JPMorgan Chase (JPM), Wells Fargo (WFC) and other big bank stocks retreated on the news, helping to drive the Dow down as much as about 300 points, or 1%. US Treasury yields also crept higher, weighing on the broader markets.
Last spring, when the economy and markets were in chaos, the Federal Reserve handed a sort of "get out of jail free" card to America's big banks: It loosened leverage rules that JPMorgan, Bank of America (BAC) and other large lenders must abide by.
But on Friday, US regulators said they would allow the leverage exemption to expire at the end of the month, explaining that the "temporary change was made to provide flexibility" to banks — allowing them to keep providing credit to families and businesses during the pandemic.
The Fed also announced it will attempt to rework the leverage rule to make sure it remains effective in the current environment.
The decision follows pressure from leading Democrats who were worried big banks were using the pandemic as an excuse to weaken post-2008 crisis rules.
Senator Elizabeth Warren applauded Friday's move as the "right decision for keeping our banking system strong," but she also signaled tension ahead.
"Now we need to make sure the giant banks don't try to sneak in a back-door reduction in their capital requirements," the Democrat from Massachusetts said in a tweet. "This is too important."
Big banks such as JP Morgan and Citigroup (C) had been urging regulators to roll over the relief — if not make it permanent. And some Wall Street analysts warned that failure to extend the exemption could cause a destabilizing spike in bond yields if US banks decide to back away from the Treasury market.
Here's how the exemption worked: Last spring the Federal Reserve, FDIC and Office of the Comptroller of the Currency had granted big banks a waiver allowing them to bulk up on ultra-safe US Treasuries and take in a surge of deposits without the usual penalty.
Those penalties are typically levied when banks flout rules around what's known as the supplementary leverage ratio, or SLR. It requires the biggest US banks to hold capital of at least 5% of total assets on — and off — their balance sheets. It's essentially a forced buffer, with the goal of preventing banks from becoming too leveraged.
But with the pandemic raging, the Fed announced on April 1 that it would temporarily exclude US treasuries and deposits held at Fed banks from the SLR calculation.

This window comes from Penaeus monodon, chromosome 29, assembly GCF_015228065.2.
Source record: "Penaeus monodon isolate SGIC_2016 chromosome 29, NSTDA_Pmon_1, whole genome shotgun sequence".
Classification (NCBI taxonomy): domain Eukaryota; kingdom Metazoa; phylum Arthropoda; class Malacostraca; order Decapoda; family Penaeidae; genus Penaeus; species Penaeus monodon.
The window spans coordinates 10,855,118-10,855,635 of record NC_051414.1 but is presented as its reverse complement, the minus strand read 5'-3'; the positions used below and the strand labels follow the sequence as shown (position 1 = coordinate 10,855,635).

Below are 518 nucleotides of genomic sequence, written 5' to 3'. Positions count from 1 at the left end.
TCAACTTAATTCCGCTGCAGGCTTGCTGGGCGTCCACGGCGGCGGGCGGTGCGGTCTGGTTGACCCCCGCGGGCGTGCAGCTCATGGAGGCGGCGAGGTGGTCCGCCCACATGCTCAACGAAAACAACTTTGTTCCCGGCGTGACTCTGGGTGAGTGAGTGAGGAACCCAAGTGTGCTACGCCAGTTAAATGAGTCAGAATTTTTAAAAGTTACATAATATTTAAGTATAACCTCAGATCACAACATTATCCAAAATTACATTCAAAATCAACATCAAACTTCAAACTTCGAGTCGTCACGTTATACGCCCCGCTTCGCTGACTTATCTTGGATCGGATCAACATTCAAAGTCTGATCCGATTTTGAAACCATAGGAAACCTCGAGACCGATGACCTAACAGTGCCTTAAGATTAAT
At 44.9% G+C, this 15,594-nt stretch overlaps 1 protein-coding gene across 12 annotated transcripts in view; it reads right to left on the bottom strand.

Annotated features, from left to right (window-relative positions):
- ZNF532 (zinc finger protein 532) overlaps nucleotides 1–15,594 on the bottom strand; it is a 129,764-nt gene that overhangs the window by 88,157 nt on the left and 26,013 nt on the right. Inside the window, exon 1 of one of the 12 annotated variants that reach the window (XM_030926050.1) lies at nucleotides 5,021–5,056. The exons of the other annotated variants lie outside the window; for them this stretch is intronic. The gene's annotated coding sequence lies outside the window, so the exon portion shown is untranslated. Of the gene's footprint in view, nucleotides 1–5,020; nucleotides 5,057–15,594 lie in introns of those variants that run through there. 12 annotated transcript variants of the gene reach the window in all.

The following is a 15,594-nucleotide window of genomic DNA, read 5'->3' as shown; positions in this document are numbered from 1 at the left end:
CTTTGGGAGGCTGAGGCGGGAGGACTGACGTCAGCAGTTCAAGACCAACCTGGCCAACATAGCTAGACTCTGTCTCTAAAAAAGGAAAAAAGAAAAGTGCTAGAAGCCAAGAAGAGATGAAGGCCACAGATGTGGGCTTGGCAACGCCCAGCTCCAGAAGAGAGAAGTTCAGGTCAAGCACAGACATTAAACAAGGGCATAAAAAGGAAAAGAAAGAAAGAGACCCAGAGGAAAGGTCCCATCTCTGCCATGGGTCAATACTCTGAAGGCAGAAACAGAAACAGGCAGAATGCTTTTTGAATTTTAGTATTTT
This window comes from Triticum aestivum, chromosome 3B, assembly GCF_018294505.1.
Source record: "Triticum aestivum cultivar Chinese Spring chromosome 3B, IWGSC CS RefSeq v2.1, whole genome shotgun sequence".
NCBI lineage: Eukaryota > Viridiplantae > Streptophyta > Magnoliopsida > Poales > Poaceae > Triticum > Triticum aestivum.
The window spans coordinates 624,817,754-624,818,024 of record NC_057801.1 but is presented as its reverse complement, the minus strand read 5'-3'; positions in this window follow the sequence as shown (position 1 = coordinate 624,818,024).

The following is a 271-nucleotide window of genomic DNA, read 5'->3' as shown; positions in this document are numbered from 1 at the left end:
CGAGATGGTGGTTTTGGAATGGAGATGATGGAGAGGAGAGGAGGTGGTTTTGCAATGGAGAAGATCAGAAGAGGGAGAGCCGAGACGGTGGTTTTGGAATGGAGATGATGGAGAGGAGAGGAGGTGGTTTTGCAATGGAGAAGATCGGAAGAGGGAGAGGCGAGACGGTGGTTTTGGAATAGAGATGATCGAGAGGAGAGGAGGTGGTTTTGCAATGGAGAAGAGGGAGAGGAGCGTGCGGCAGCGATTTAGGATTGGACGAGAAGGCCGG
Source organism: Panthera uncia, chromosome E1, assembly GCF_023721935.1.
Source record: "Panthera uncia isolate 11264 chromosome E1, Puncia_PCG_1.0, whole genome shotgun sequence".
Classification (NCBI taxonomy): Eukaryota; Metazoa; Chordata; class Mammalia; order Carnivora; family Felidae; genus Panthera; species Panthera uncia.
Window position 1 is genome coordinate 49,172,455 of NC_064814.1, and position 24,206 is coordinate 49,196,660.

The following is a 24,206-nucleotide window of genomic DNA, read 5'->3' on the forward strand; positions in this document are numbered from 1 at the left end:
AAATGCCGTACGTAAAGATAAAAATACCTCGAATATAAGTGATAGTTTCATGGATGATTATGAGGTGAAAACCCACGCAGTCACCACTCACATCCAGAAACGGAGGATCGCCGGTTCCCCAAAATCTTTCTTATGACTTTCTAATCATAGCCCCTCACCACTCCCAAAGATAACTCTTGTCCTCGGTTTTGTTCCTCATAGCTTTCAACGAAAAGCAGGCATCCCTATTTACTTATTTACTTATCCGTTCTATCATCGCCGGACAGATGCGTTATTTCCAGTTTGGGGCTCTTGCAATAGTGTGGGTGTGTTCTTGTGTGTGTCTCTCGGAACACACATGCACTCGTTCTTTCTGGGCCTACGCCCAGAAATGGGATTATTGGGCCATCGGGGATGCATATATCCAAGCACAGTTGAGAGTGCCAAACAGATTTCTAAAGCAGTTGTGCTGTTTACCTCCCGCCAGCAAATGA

The moves were aimed at giving banks more lending firepower during the recession and ease strains emerging in the Treasury and repo markets.
"The reason this issue even became so heated is solely because the Treasury is issuing so much debt to fund the spending habits of Congress," Peter Boockvar, chief investment officer at Bleakley Advisory Group, wrote in a note to clients Friday.
Boockvar added that the Fed's bond buying program, known as quantitative easing, is simultaneously creating reserves that banks need to absorb.
The Fed acknowledged these challenges, saying it "may need to address the current design and calibration of the SLR over time to prevent strains from developing that could constrain economic growth and undermine financial stability."
The central bank plans to invite public comment on several modifications to the leverage rule, but promised any changes will not "erode the overall strength of bank capital requirements."
This reform process could end up causing some bank reserves being "permanently exempted" from the leverage rule, according to Jaret Seiberg, policy analyst at Cowen Washington Research Group.
"It is odd that big banks get punished because the Fed and Congress want to stimulate the economy. Yet that is the case today," Seiberg wrote.
Although bank stocks fell on the news Friday, there could be a silver lining for Wall Street: Allowing the relief to expire could ease pressure on the Fed to limit bank dividends and share buybacks.
"This takes out of play the biggest political impediment to the Fed removing all Covid-19 related restrictions on big bank capital distributions," Seiberg wrote.
But leading Democrats are already signaling caution around allowing big banks to return too much cash to shareholders.
Senator Sherrod Brown, the chairman of the Senate Banking Committee, hailed Friday's announcement as a "victory" for financial stability but added: "I will continue to fight for regulators to prioritize the real economy over stock buybacks and dividends."